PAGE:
Visual Editions: using visual writing as a starting point
It all started one night over Dim Sum. Britt was on maternity leave with her second kid and we got to talking. You know, the usual, one of those “wouldn’t it be great if” conversations. We started talking about how much we love books and how much we love the idea of books as objects. Anna had co-written an article for Print Magazine a few years back looking at the idea of visual elements being used in literature. Between glugs of green tea, the conversation quickly turned into, “wouldn’t it be great if we only published these kinds of books.” That was almost two years ago. And now…
Now we’ve just launched Visual Editions (nicknamed VE), a new London-based book publisher. We’re setting out to do just what we started out with over Dim Sum, only now we say that visual writing is our starting point and we’re setting out to publishing books (literary fiction and non-fiction) with this kind of writing and visual experience. We think of visual writing like this: it’s when the visual feeds into and adds to the storytelling as much as the words on the page.
We’re interested in how to best enhance the experience of reading, bringing more interactive and visual components into everything we produce: we’ve had wrapping paper made from reject printer sheets to go with our first title, large die-cut sheets as posters for the second title and plenty more ideas to come.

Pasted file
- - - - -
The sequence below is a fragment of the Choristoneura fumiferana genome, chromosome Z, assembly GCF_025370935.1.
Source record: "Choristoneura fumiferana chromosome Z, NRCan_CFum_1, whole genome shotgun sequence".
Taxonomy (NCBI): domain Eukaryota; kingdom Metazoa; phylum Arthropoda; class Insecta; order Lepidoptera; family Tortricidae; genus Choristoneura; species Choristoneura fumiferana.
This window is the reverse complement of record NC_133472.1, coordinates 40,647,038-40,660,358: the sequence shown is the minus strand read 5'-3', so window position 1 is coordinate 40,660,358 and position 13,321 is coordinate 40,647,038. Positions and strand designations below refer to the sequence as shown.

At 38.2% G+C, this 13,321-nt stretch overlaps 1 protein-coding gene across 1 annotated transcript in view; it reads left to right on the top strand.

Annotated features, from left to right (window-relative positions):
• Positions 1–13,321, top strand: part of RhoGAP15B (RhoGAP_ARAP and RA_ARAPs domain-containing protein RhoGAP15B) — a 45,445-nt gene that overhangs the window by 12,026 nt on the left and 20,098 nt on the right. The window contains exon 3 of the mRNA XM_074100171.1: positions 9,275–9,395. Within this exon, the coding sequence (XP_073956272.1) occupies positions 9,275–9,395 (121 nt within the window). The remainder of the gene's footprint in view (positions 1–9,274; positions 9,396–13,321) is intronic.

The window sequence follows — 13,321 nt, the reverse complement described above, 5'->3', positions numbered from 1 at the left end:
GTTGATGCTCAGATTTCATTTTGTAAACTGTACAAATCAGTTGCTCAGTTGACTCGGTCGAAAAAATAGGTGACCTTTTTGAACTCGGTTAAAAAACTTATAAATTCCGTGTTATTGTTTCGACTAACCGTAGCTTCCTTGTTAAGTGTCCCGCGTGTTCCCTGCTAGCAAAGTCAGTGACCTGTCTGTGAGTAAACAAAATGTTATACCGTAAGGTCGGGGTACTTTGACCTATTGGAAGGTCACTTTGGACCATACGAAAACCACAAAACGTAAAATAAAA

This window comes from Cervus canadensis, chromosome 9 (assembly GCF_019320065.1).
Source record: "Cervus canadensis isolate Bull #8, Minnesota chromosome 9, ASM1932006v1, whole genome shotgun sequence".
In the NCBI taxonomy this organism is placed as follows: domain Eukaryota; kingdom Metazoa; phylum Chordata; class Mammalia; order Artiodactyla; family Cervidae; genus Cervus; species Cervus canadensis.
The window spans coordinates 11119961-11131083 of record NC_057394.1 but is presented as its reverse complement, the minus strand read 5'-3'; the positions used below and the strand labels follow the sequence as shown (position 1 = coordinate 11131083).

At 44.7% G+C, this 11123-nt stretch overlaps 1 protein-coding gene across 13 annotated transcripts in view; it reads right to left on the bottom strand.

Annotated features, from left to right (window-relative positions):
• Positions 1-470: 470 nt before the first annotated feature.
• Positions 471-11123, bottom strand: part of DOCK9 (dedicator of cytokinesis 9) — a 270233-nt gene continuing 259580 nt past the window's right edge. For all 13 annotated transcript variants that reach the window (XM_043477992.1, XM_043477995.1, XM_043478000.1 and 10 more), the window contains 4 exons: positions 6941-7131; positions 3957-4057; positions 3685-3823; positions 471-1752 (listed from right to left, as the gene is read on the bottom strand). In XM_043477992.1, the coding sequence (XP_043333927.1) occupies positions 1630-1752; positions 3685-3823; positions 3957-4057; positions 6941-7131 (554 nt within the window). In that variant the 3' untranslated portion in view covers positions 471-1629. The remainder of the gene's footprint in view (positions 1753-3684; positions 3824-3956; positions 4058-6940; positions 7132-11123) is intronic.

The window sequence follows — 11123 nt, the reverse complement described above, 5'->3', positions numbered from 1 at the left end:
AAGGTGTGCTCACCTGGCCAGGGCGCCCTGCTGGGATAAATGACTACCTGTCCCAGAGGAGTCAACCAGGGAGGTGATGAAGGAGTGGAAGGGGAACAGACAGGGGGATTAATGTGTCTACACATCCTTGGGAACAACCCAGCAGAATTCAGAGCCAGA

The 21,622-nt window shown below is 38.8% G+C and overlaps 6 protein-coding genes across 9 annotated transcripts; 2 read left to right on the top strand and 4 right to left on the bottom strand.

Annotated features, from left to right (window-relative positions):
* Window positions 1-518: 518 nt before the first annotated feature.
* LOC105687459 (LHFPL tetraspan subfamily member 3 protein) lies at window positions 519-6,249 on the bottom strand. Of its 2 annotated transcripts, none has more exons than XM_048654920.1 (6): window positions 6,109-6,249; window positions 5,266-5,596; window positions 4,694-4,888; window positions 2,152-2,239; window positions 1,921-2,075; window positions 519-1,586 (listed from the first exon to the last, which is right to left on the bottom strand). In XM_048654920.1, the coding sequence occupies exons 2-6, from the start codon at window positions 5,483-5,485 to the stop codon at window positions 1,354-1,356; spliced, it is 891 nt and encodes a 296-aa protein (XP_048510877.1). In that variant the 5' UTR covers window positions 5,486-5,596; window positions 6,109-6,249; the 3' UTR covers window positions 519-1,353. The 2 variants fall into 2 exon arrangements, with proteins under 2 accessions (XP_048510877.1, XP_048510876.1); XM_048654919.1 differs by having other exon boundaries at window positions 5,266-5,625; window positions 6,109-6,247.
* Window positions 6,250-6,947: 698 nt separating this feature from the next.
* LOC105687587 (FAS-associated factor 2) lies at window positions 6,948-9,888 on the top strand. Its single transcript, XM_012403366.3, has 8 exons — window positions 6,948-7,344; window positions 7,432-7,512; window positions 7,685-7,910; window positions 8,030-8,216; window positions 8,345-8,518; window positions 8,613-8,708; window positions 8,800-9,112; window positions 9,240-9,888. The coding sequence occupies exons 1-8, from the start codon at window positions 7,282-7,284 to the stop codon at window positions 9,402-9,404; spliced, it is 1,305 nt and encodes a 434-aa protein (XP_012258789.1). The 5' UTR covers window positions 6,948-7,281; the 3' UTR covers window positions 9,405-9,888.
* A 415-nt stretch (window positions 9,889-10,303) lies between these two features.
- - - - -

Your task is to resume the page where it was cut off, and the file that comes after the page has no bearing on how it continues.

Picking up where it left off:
Great Looking Stories
We wondered why there is such a large divide between text-driven literary books on the one hand and picture-driven art and design books on the other. And we wondered why this divide seems so extreme, when most of us compute visuals in our everyday more than ever before. We think that this visual everydayness actually adds to the way we read, it adds to the way we experience what we read and the way we absorb and understand the way stories are told: both through words and pictures.
Books as Experiences
We like to think of our books as more than objects, we think of them as experiences. That’s why we only publish literary fiction and non-fiction books that are as visually breathtaking, and compelling as the writing is. Even if that means publishing books that others say are impossible to produce; or books that aren’t worthy of being called a book; or illustrated tales of children stories gone wrong; or classics whose breakthrough brilliance and lustre has been buried and lost over the years. So, while we’re not the first to discover these kinds of books, we are the first to bring them together, celebrate and think of them in this way.
We’ve just published our very first title: a re-imagined edition of Tristram Shandy, with an introduction by Will Self. Our ambition for the book was bring its brilliance and playfulness back, dusting it down from its shoddy Dover classics image and make it accesible and relevant again for a contemporary audience.
We’re following closely behind with our next book: Tree of Codes by American author Jonathan Safran Foer. Safran Foer has taken what he calls his favourite book, The Street of Crocodiles by Bruno Schulz and literally cut into it, sculpting his own story. The book is as much a remarkable object as it is a beautiful story. And really must be seen to be believed.
We’ve got plenty more in the pipe-line, but for now, we’re working around the clock to make sure we keep to all those dreams we talked about over that Dim Sum dinner conversation. Here’s to more dreams, dim sum and champagne, too.